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The Tennessee Legislature gavels in Tuesday. Here are the bills that may get a lot of attention.

tennessee state capitol building at sunset
Posted at 4:47 PM, Jan 09, 2023
and last updated 2023-01-10 10:41:37-05

NASHVILLE, Tenn. (WTVF) — Before the legislative session begins, there's always a lot of talk.

"I’m just excited for a new legislative session," said Rep. John Ray Clemmons, D-Nashville, the Democratic House Caucus Chairman. "I’m excited to be a part of that again."

"We’re in a great space, a great spot and we just want to continue that progress," said Rep. William Lamberth, the Republican House Majority Leader.

But what are the bills we'll all be talking about?

Transportation

Leaders on both sides of the aisle can agree that we have a traffic problem in Nashville. Where they differ is how to fix it.

"But if you want to guarantee to go 55 mph into work, into see a show, into go to a game, whatever, then you can use a choice lane," said Lamberth.

Republican lawmakers and Tennessee Gov. Bill Lee are proposing choice lanes in Tennessee's major cities. Essentially, a private company would run certain lanes on the interstate where drivers would pay for the opportunity to get around traffic.

"Not only is it great for the folks that choose to pay for the choice lane, but for those of us who don’t, and that will probably be me. It will actually alleviate traffic on those roads. So it speeds up both ways to get into whatever major city you’re heading into," said Lamberth.

But Rep. Clemmons says it's quite literally highway robbery.

"Handing over a state roadway or a third of an interstate to a private company and allowing them to profit off of Tennessean’s inconvenience is unacceptable," said Clemmons.

He wants bigger, bolder ideas.

"Local and regional commuter rail has to be on the table. If we want to build out anything resembling a 21st Century transportation infrastructure system, we have to look at all possible alternatives," said Clemmons.

Abortion Access

Tennessee's controversial trigger ban on abortion is also expected to be a talker.

"We must amend that bill for the benefit of Tennessee's women and families, as well as our health care community," said Rep. Clemmons.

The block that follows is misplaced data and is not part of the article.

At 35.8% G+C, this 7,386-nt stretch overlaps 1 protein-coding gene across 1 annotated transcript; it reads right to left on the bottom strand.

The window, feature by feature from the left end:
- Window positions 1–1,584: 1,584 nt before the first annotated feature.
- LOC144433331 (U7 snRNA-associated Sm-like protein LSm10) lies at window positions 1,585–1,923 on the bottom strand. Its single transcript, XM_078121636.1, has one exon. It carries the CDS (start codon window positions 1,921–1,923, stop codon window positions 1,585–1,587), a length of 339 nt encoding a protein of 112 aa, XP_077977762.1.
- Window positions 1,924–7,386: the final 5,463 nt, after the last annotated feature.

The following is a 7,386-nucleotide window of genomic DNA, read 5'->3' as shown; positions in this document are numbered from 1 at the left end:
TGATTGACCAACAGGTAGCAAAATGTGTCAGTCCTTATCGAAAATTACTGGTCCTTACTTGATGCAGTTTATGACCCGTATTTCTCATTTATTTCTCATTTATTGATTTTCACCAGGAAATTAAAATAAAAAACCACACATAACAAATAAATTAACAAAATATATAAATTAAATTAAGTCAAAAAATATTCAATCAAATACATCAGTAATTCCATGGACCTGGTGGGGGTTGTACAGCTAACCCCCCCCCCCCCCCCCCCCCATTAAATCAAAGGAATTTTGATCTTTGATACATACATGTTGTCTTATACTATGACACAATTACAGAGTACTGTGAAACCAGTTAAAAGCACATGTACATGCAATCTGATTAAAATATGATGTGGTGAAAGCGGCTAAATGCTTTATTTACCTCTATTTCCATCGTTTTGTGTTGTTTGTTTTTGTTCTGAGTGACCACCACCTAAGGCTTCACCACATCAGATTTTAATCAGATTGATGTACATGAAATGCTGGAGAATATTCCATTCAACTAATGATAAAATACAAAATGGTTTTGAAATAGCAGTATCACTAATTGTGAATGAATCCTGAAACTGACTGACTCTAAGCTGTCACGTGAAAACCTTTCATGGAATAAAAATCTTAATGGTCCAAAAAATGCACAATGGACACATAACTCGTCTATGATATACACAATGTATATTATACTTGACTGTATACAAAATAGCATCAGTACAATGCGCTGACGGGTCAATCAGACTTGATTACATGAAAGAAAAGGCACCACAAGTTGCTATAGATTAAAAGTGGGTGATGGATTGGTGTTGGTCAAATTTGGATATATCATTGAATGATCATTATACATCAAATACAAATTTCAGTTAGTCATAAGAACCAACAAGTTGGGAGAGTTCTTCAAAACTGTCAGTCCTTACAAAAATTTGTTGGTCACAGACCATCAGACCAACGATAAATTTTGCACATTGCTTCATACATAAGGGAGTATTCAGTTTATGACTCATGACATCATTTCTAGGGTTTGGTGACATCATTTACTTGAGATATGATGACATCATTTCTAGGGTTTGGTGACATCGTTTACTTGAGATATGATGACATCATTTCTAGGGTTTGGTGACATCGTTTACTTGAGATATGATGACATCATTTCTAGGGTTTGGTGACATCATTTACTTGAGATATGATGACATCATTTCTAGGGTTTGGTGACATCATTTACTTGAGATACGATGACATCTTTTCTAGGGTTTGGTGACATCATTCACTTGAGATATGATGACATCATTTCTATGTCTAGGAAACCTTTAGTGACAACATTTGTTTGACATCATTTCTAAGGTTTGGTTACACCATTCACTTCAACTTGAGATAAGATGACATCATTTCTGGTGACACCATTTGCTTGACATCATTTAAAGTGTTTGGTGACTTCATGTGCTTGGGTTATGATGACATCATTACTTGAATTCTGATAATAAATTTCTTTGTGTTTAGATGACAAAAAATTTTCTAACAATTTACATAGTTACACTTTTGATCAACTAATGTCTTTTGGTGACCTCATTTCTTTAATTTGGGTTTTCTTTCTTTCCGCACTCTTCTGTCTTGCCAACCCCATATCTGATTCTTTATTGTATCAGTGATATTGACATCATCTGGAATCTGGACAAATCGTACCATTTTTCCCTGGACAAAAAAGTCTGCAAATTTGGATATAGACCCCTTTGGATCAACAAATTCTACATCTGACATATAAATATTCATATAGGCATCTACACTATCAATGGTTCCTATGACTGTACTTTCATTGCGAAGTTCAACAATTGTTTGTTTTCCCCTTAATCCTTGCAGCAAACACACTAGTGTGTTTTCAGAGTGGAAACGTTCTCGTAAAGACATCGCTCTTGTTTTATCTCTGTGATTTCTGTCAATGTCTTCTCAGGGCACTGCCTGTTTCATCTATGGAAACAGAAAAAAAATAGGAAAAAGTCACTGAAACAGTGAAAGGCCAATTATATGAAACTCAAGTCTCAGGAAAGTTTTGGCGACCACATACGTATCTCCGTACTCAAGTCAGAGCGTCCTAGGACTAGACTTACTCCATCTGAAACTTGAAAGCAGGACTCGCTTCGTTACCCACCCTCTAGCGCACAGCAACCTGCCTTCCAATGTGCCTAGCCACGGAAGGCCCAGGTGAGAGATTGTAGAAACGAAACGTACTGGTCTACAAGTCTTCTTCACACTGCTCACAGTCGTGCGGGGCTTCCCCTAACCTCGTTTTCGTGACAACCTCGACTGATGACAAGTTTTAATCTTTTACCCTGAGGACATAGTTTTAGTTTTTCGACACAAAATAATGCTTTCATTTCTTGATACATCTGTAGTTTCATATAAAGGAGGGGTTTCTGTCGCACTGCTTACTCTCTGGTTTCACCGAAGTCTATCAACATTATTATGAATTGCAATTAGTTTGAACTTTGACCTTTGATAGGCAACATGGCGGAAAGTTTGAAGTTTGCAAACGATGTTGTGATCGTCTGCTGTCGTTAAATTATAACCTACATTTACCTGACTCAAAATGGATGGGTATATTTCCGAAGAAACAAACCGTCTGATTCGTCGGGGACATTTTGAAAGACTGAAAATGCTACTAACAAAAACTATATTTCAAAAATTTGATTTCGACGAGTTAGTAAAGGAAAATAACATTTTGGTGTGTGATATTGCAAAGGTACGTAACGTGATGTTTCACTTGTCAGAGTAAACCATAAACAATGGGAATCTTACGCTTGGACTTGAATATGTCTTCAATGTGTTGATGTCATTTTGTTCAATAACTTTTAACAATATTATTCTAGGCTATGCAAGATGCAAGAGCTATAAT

A group of Democrats and more Republicans want to include specific exceptions that aren't currently included in Tennessee's law.

"To not have an exception for rape or incest or life of the mother — and then to threaten medical care providers with criminal prosecution — that’s just wrong. We have to take action to amend that in a productive manner," said Clemmons.

Lamberth says he's willing to talk about it, but is also pleased with the current law.

"We have a really good law on the books right now that protects both mothers and children, and so there’s no reason to change that — that I know of," said Lamberth.

Shrinking Metro Council

The bill would prevent any Tennessee city from having a legislative body with more than 20 members. But that specifically targets Nashville, because it's the only Tennessee city with more than 20 members.

Nashville has the third largest city legislative body in the United States — just behind Chicago and New York City. Republicans are arguing that's wasteful and want to reign that in.

"And we’ve seen throughout the country that a smaller city council serves its citizens well. From a policy standpoint, a smaller council is more efficient, it spends less money, it answers to the people better, it simply gives it more strength," said Lamberth.

Democrats argue this is government overreach.

"When the state of Tennessee is overstepping into zoning laws and the size of Metro Councils or the size of municipal bodies — that’s a dangerous precedent. So what’s to say that your town’s not next?" said Clemmons.

NewsChannel 5 asked Rep. Lamberth if this was retaliation for Metro Council blocking the Republican National Convention from coming to Music City in 2024.

"Absolutely not, I mean that’s ridiculous," said Lamberth. "I do think that was a very poor decision on the council’s part -- and it is a good example of what appeared to us at least at the state level, to be complete disarray."

Other legislation that is expected to really grab attention includes a bill that would ban certain procedures involving transgender care in Tennessee and whether third graders should have to take a test to move onto the next grade.

The 113th Tennessee General Assembly gavels in Tuesday, Jan. 10 at noon.


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